They told her to do a fragrance like all the other celebrities.
But actress and entrepreneur Jessica Alba wouldn’t be dissuaded from pitching The Honest Co. for nearly three years before someone finally said yes.
That yes came from Brian Lee, The Honest Co. CEO who joined Alba, sporting her new shorn locks, at SXSW Interactive Sunday.
When the Sin City actress was pregnant with her first child Honor, Alba experienced an allergic reaction to a laundry detergent and began researching the chemicals found in laundry products—even ones that purported to be safe and gentle. When she couldn’t find any, she set about to create one.
Although Lee said no the very first time she pitched him, he identified with Alba’s struggle to find better products for her baby, this time having just welcomed his first child.
“I saw the way my wife changed her behavior, making organic purees for the baby,” Lee says.
So, The Honest Co. launched in the same fashion that many successful products have, fulfilling a void that existed in the market.
Her original name for the company? “Love and Honor,” Alba says. “But that sounded too bridal.” They arrived at the name The Honest Company.
“We’re not a perfect company,” Lee says. “But we’re an honest company and we want to be as open as possible.”
In her article on Forbes, she also shed some light on her experience and what she did in transition for her to shift the perception of her from a “Girl in Bikini” to a full fledge entrepreneur:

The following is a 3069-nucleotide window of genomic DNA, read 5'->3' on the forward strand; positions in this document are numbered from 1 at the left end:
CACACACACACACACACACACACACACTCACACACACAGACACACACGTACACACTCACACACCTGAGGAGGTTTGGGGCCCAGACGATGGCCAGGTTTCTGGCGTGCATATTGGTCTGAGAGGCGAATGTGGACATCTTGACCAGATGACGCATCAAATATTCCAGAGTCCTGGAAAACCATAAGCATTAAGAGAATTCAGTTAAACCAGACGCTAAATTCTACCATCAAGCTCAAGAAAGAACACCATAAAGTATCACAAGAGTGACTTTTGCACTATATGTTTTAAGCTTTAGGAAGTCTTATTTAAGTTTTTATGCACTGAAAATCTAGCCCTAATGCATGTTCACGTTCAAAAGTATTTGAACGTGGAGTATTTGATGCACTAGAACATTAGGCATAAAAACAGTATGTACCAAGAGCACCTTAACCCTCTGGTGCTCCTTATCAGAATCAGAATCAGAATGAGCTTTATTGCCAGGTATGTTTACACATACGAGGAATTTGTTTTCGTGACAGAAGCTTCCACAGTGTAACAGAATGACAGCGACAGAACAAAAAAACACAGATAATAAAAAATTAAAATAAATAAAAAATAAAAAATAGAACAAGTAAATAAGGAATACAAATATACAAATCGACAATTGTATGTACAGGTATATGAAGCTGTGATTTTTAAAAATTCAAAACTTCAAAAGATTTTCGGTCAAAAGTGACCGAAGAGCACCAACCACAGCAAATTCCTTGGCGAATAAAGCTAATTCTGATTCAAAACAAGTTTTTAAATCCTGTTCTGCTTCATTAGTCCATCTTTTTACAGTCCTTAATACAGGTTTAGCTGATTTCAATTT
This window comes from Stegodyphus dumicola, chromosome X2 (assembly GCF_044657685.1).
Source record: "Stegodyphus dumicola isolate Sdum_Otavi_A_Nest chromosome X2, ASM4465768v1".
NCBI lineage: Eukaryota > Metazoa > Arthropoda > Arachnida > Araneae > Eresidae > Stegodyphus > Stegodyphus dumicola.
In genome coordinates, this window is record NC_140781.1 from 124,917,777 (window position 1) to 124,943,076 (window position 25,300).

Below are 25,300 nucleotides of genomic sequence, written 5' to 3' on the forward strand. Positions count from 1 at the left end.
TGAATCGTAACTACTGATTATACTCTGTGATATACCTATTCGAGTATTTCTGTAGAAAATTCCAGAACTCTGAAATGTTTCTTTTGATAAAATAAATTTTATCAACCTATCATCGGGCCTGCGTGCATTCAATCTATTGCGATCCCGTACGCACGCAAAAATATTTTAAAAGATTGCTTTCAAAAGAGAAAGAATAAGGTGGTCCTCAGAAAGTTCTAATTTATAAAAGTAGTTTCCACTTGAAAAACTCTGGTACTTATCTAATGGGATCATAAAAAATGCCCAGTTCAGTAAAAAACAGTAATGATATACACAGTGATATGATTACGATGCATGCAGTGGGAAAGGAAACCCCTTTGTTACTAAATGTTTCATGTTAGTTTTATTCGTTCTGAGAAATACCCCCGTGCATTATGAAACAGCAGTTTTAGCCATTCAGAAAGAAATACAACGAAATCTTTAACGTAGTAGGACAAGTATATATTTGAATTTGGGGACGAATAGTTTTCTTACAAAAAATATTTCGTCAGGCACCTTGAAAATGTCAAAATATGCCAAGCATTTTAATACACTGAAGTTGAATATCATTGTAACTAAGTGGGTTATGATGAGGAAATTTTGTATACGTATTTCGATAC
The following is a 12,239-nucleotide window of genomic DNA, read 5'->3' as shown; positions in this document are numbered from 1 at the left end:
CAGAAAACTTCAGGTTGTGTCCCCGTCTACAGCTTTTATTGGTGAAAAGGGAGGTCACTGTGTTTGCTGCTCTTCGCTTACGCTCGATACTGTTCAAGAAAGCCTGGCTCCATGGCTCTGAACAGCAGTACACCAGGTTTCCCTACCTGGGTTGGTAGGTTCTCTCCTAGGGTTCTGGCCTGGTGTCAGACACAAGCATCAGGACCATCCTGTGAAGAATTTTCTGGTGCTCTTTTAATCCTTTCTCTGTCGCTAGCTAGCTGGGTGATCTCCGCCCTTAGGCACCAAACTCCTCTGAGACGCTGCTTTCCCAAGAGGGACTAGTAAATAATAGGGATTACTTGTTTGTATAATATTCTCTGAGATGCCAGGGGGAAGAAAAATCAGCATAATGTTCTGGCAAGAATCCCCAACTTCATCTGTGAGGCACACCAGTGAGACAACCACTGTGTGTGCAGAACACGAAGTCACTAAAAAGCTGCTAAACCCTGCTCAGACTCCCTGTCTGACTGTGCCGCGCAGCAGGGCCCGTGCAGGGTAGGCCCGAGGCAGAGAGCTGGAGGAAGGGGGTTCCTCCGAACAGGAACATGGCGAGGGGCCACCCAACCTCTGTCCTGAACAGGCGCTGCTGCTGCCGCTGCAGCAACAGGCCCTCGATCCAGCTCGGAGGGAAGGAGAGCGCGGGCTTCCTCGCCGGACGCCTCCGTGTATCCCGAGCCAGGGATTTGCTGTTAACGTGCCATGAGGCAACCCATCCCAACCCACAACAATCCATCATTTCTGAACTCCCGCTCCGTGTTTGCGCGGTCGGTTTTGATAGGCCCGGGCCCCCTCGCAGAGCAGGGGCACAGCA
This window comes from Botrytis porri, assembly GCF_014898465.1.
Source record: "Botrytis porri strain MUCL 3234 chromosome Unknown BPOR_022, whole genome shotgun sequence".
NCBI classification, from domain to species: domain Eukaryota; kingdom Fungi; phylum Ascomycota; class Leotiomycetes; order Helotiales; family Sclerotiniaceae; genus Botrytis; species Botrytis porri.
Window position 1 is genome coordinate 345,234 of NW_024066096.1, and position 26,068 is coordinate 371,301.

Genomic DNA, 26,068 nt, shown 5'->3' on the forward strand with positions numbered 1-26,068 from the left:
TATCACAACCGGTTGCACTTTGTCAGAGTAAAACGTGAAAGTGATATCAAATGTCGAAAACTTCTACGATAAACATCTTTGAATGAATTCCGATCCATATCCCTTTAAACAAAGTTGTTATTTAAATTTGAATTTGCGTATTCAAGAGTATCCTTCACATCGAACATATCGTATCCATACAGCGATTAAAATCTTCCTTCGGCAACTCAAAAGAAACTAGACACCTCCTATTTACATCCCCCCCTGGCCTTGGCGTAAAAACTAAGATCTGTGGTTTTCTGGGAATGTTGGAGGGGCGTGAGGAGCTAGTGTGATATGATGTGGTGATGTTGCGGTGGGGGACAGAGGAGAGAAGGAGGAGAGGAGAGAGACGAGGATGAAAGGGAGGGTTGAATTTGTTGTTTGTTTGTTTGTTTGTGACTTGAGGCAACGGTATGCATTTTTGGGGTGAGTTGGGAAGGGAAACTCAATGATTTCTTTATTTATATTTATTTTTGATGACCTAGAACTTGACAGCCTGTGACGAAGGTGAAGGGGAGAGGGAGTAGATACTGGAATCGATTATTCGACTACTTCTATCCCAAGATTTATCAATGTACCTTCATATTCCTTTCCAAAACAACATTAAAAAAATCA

Alba also spoke of early setbacks during the The Honest Company’s launch. “We launched with a beta website that could have crashed at any minute,” she said. In the first five weeks, the company sent out its signature bundles of diapers and baby wipes without charging any credit cards. “I mean, that’s enough to put you out of business,” she joked.
She was also unapologetic about the choices she made as a Hollywood actress before launching Honest — some of the proceeds of which went towards the company’s early seed round.
“I made a lot of money in entertainment at a very young age and I saved it,” she said, describing the roles she took in her twenties as rooted in financial rather than creative decisions. “I just needed to make as much money as quickly as possible, knowing it was going to go away at some point. I was very deliberate about it.”
Alba told of a childhood spent watching her parents working three jobs each, cutting coupons, living on a budget, and fighting all the time as a result.
“They just didn’t know how they were going to keep the lights on,” she said. “I didn’t want to live like that.”
Now that The Honest Company is three years in (and valued at $1 billion), Alba is focused on the future — despite her incredible, speedy success.
“One billion feels like a small number for the opportunity of what’s possible,” she said. “For me, as a person at home with my kids? It’s crazy. It’s awesome.”